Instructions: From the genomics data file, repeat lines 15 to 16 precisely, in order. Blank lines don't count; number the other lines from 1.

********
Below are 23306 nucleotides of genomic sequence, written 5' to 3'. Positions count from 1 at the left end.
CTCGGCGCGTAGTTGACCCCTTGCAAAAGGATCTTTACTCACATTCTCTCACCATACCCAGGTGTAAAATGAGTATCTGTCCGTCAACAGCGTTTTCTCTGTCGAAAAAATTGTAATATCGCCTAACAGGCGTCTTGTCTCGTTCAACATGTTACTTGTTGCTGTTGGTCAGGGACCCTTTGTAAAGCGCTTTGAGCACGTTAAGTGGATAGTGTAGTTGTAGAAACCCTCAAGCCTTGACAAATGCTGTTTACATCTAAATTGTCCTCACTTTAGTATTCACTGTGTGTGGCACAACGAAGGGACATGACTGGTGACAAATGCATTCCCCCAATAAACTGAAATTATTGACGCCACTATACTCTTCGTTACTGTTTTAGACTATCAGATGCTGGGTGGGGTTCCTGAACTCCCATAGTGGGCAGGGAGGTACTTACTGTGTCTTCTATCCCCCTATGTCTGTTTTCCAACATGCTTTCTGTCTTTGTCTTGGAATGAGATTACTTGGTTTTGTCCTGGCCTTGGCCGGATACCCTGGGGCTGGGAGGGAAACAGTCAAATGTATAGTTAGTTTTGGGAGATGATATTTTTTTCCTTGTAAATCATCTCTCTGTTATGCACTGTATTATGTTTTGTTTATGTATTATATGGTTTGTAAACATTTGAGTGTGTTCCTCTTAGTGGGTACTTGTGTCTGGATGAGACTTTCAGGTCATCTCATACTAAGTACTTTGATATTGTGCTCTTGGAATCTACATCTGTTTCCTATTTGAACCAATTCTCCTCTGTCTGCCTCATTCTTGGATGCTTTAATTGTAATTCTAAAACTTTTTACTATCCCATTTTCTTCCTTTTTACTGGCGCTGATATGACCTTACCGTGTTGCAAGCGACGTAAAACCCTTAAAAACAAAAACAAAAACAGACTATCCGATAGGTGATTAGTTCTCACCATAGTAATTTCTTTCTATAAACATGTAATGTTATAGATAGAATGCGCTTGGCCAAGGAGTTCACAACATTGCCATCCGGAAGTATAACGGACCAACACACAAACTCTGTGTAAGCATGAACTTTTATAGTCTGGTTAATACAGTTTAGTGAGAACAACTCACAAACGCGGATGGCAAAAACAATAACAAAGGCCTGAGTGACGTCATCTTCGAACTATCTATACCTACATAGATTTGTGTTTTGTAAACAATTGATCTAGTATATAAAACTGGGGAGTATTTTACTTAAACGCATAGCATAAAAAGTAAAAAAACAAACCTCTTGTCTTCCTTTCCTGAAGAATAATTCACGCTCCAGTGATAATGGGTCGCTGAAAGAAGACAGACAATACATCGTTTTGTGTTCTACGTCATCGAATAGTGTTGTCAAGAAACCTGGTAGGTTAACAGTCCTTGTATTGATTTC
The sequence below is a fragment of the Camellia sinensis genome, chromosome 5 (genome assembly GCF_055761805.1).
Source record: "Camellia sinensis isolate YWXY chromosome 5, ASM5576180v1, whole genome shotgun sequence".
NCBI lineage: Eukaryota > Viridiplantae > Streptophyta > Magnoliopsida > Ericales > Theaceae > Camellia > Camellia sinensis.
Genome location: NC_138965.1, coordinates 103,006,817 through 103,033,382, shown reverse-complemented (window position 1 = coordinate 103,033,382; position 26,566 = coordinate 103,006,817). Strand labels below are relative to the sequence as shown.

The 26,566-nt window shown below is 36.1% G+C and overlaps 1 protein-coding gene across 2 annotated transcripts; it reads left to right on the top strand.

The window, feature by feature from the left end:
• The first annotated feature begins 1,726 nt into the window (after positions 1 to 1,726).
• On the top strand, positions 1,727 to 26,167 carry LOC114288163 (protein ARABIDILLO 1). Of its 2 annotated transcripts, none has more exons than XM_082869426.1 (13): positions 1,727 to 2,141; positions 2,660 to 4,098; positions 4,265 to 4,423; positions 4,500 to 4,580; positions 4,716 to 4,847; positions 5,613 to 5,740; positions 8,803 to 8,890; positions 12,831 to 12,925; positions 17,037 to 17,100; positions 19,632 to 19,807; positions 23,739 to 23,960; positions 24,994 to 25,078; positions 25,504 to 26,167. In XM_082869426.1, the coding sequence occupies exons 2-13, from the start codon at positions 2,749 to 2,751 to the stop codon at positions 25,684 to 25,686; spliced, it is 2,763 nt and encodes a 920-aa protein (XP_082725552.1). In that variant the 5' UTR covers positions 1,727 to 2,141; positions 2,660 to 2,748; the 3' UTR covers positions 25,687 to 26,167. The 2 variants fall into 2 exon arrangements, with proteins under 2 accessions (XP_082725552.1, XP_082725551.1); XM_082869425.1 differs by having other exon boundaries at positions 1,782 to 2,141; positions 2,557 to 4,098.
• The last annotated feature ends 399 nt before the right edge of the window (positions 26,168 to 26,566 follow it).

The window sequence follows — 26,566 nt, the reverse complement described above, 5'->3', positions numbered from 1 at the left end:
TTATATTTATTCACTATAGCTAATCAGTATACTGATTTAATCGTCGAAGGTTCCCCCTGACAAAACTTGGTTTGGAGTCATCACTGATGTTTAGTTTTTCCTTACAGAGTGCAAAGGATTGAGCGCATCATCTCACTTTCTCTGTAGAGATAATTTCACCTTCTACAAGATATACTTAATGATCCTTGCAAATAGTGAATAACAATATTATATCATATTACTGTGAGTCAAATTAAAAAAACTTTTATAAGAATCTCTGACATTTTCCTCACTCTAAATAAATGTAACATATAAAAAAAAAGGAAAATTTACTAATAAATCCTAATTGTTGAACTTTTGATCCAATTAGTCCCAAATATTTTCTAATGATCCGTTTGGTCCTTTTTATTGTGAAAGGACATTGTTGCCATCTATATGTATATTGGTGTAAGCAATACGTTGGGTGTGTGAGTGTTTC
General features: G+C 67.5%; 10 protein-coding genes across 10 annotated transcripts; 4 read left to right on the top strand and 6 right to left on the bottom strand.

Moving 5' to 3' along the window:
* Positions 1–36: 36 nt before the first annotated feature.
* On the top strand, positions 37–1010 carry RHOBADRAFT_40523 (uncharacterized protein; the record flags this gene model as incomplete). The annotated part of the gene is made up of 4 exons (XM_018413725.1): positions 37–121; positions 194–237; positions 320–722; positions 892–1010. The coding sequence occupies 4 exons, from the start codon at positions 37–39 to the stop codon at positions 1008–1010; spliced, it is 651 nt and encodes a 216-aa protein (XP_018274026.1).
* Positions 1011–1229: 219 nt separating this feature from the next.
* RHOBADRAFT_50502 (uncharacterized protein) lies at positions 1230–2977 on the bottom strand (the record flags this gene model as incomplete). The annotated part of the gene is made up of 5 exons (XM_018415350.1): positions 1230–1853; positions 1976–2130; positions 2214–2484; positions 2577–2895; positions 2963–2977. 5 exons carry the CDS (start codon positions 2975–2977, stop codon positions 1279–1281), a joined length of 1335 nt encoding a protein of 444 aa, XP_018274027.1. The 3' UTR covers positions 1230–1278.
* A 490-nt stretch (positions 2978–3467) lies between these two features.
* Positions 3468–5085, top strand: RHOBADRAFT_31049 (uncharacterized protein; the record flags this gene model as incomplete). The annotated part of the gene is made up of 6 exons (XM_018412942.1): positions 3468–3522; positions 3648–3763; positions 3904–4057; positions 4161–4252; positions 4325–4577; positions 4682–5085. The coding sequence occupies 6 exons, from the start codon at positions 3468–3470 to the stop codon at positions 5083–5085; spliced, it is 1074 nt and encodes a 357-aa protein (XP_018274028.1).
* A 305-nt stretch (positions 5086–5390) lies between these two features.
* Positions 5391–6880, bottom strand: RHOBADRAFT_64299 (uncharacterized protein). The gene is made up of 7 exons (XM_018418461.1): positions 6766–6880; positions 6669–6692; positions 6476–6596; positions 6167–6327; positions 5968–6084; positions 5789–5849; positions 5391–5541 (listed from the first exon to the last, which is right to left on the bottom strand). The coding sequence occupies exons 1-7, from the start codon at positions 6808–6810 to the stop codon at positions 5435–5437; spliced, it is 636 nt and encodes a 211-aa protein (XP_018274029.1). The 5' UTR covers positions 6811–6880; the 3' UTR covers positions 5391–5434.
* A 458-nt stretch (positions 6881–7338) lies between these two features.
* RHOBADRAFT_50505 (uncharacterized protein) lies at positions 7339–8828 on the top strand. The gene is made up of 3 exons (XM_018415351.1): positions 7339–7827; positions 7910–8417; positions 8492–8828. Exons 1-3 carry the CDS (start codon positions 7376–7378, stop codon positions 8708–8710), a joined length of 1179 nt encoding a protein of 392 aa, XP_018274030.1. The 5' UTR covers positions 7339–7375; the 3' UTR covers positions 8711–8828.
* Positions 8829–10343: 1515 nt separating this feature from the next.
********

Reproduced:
Moving 5' to 3' along the window:
* Positions 1–36: 36 nt before the first annotated feature.